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Government-Owned Inventions; Availability for Licensing

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National Institutes of Health, Public Health Service, HHS




The inventions listed below are owned by an agency of the U.S. Government and are available for licensing in the U.S. in accordance with 35 U.S.C. 207 to achieve expeditious commercialization of results of federally-funded research and development. Foreign patent applications are filed on selected inventions to extend market coverage for companies and may also be available for licensing.


Licensing information and copies of the U.S. patent applications listed below may be obtained by writing to the indicated licensing contact at the Office of Technology Transfer, National Institutes of Health, 6011 Executive Boulevard, Suite 325, Rockville, Maryland 20852-3804; telephone: 301/496-7057; fax: 301/402-0220. A signed Confidential Disclosure Agreement will be required to receive copies of the patent applications.

HIV Monoclonal Antibodies

Description of Technology: This technology describes several hybridomas that produce monoclonal antibodies (mAbs) useful in HIV research applications. The mAbs are specific for either gp41 or gp120. In particular, the hybridomas producing mAbs designated D19, D56, M12, T8 and T24 (all anti-gp120), and T32 and T33 (gp41 specific) were found to be of particular utility. Additional hybridomas expressing mAbs disclosed in the publications may also be available.

Applications: HIV research.

Development Status: Murine hybridomas available; T32 mAb available. Start Printed Page 15532

Inventors: Bernard Moss, Patricia Earl, Christopher Broder, and Robert Doms (NIAID).


1. PL Earl, CC Broder, RW Doms, B Moss. Epitope map of human immunodeficiency virus type 1 gp41 derived from 47 monoclonal antibodies produced by immunization with oligomeric envelope protein. J Virol. 1997 Apr;71(4):2674-2684.

2. U.S. Patents 6,039,957 and 6,171,596 (gp140 mAbs).

3. PL Earl, CC Broder, D Long, SA Lee, J Peterson, S Chakrabarti, RW Doms, B Moss. J Virol. 1994 May;68(5):3015-3026 (gp140 mAbs).

Patent Status:

HHS Reference No. E-109-2008/0 (anti-gp41mAbs)—Research Tool. Patent protection is not being pursued for this technology.

HHS Reference No. E-200-1993/1 (anti-gp140 mAbs).

Licensing Status: Available for biological materials licensing only; the IP that includes descriptions of the anti-gp120 and gp41 mAbs is available for exclusive or non-exclusive licensing.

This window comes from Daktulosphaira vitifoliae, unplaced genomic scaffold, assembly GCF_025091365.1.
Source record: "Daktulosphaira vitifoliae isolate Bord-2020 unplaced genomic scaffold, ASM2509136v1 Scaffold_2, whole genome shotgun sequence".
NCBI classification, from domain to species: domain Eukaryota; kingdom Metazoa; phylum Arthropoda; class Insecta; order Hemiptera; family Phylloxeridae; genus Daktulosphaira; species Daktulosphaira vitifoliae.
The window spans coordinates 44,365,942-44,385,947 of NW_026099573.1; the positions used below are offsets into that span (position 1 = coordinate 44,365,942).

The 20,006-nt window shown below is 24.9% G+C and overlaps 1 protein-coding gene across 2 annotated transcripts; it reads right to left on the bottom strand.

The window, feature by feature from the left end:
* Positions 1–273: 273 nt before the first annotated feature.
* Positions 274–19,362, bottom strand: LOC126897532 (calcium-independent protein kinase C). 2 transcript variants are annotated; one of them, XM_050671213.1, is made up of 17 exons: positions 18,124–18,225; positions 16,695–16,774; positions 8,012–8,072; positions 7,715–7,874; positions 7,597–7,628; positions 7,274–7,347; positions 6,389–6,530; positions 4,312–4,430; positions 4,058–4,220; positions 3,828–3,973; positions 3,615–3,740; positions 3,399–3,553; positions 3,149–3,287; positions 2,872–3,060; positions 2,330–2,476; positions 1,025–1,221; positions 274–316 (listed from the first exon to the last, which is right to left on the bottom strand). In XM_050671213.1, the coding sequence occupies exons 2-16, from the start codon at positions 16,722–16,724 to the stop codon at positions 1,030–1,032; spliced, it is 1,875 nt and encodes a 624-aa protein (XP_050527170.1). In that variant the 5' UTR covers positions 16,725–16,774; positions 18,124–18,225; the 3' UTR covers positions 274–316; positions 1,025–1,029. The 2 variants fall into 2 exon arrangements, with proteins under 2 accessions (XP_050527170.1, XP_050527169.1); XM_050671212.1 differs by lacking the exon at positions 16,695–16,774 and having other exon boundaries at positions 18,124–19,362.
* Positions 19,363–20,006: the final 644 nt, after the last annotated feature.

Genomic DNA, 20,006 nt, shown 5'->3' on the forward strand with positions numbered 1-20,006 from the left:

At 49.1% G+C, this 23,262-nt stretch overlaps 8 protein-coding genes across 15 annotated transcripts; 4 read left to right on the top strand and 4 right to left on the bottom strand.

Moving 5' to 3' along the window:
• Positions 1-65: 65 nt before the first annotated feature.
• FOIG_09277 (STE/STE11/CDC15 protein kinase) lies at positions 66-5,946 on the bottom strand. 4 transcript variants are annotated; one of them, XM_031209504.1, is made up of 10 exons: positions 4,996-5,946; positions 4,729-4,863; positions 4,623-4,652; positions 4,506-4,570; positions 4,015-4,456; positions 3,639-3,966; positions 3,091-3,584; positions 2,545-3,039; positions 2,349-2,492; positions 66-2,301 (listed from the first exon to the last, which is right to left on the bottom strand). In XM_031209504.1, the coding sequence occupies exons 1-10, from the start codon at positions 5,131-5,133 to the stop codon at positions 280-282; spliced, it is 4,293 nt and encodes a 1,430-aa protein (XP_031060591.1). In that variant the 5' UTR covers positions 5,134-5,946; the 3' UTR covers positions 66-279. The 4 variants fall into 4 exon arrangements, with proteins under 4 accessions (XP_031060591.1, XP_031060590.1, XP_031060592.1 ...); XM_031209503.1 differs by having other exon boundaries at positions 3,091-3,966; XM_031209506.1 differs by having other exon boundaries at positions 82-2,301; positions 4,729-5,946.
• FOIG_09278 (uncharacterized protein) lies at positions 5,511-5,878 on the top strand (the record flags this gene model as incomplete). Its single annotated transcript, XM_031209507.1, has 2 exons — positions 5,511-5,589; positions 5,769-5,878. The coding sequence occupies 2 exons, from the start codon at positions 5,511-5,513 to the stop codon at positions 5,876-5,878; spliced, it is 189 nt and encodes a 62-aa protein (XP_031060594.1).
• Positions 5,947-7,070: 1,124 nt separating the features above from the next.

Licensing Contact: Susan Ano, PhD; 301-435-5515;

Collaborative Research Opportunity: The NIAID/DIR/LVD is seeking statements of capability or interest from parties interested in collaborative research to further develop, evaluate, or commercialize HIV Monoclonal Antibodies. Please contact either Michael Pizali or Dana Hsu at 301-496-2644 for more information.

Epoxy-guaiane Cancer Inhibitors: New Class of Natural Products Isolated from the African Plant Phyllanthus englerii

Description of Technology: The present invention involves the observation of renal selective inhibitory activity by the extracts of the African plant Phyllanthus englerii. Bioassay-guided fractionation of the purified extracts revealed a series of novel chemical entities which are named Englerin A-F. The englerins and their derivatives are useful in the treatment of a number of cancers, particularly renal cancer. The englerins exhibit selective and potent renal cell inhibitory activity in vitro.

These compounds are recoverable in reasonable yield from natural product extracts and are considered to be reasonably tractable for synthetic chemistry schemes. Sufficient supply of several analogs had been extracted from repository samples for identification and initial biological characterization. Subsequent five-dose testing in the NCI60 screening panel indicated and confirmed impressive renal-selective activity.

Applications: The new chemical entities can be potential cancer therapeutics, especially for renal cancer.


There is reasonable yield and recovery of the compounds from the natural product extracts.

The synthetic chemistry schemes for synthesis of these compounds are considered to be reasonably tractable.

Development Status: Proof of concept in vitro studies have been completed and further in vitro and in vivo animal model studies are ongoing.

Inventors: John A. Beutler et al. (NCI).

Relevant Publication: S. Sutthivaiyakit et al. A novel 29-nor-3,4-seco-friedelane triterpene and a new guaiane sesquiterpene from the roots of Phyllanthus oxyphyllus. Tetrahedron 2003 Dec 8;59(50):9991-9995.

Patent Status: U.S. Provisional Application No. 61/018,938 filed 04 Jan 2008 (HHS Ref. No. E-064-2008/0-US-01).

Licensing Status: Available for exclusive or non-exclusive licensing.

Licensing Contact: Surekha Vathyam, PhD; 301-435-4076;